All other faiths have to have the service of a civil registrar in addition to any religious ceremony.

When my son married in France, they were required to be married by the Mayor (or one of his minions) in addition to the church service.
I suspect that that is the general rule apart from in Church of England marriages.

CoodaShooda 12th Dec 2017 23:43

LeP
I'm wondering whether I need to start using words of less than one syllable to help you understand my contexts. :E

To recap:

The concept of marriage is pre-historic and predates legislative frameworks.
(Crownstay - 1754 is more recent than the 13th century and time BCE which were the subjects of my comments.)

It was not too long ago that our legislation demanded public servants persecute homosexuals. The laws of another place have more recently appeared to demand that homosexuals be thrown from tall buildings.

Laws can therefore be made to reflect whatever the legislature wants them to say. There is no single world rule book (although our current society evolved from the bloody application of a single text).

Our society has (rightly) decided over time that homosexuality is not a criminal offence and laws have evolved to reflect this. I don't see this as being a bad thing.

However, even well intentioned laws can also be used by one group to subjugate another.

The SSM Act requires the adoption over time of a particular form of pro-LGBTIQ group think among marriage practitioners. Is this fair to those who hold differing views?

Will those who do not subscribe to the group think be vilified? Will they be dragged before a Human Rights/Discrimination/"You said what around your kitchen table?" Tribunal - where the process is a significant penalty in itself, regardless of the outcome?

Will this small change to the Marriage Act lead to increasing pressure on our religious organisations and their followers?

That is what I'm interested to see.

Our society is evolving, as societies must. But it seems that the more we pursue inclusivity for minority groups, the more divided we are becoming.

De_flieger 13th Dec 2017 00:11


The SSM Act requires the adoption over time of a particular form of pro-LGBTIQ group think among marriage practitioners. Is this fair to those who hold differing views?
The question is misleading, because it relies on the first statement, which is false. Marriage practitioners are entitled to hold whatever views they like. What they cannot do is act on those views, in their state-sanctioned role, in contravention to current laws. A gas-fitter can think that carbon monoxide is a big part of a healthy atmosphere, but he has to act in a way that minimises carbon monoxide risks to his clients. A policeman can think drugs should be legalised, but still has to arrest drug dealers. A civil marriage practitioner can think that same-sex couples shouldn't be married all they like, it is only when they refuse to do so, they aren't then acting in accordance with the applicable laws for their job.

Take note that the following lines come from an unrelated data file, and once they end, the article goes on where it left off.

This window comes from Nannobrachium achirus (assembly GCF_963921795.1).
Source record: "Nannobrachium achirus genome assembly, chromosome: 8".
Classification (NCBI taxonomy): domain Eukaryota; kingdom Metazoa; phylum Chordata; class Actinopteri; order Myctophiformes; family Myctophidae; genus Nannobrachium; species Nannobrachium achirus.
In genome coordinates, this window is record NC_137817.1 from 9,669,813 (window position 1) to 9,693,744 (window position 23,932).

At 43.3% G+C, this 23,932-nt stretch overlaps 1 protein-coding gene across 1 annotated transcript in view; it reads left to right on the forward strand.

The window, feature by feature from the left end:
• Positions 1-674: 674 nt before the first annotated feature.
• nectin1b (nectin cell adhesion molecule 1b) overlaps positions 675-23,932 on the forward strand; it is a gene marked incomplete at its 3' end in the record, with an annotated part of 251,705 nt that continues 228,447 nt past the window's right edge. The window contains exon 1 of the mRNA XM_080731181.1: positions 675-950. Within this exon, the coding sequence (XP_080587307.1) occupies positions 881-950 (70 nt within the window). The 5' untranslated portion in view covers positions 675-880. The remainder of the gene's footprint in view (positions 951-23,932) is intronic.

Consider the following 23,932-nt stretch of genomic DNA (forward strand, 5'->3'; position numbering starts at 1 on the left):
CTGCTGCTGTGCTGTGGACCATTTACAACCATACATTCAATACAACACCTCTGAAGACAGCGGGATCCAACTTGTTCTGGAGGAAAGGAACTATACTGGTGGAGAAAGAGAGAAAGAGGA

I've met many Christians, including some in positions of authority such that they can carry out marriages, same sex or otherwise, who are in favour of same-sex marriage. If your concern is that religious groups will be diminished or marginalised the people I know in those groups don't share that concern - entirely the opposite in fact. In my experience more of them see it as making their churches more inclusive and accepting, and reflecting of modern values, which would for them be a good thing in retaining existing parishioners and attracting new ones. Some of them even take the fairly simple view (not one I personally share, but to each their own) that if god (God?) made man in his image, and a proportion of those men are gay, who are we to argue? Our society is evolving, and so are our churches.

De_flieger 13th Dec 2017 00:17


Originally Posted by Traffic_Is_Er_Was https://www.pprune.org/images/buttons/viewpost.gif
Playing devils advocate, you could as easily say we spent $120 million pandering to the feelings of a vocal minority.
7.8 million eligible voters is a minority?
Crownstay01 No, the vocal minority was the spineless politicians on both sides of parliament, and a highly vocal subset of the Christian lobby that at best, represented a narrow, fearful and archaic branch of a diverse group that largely rejected their views.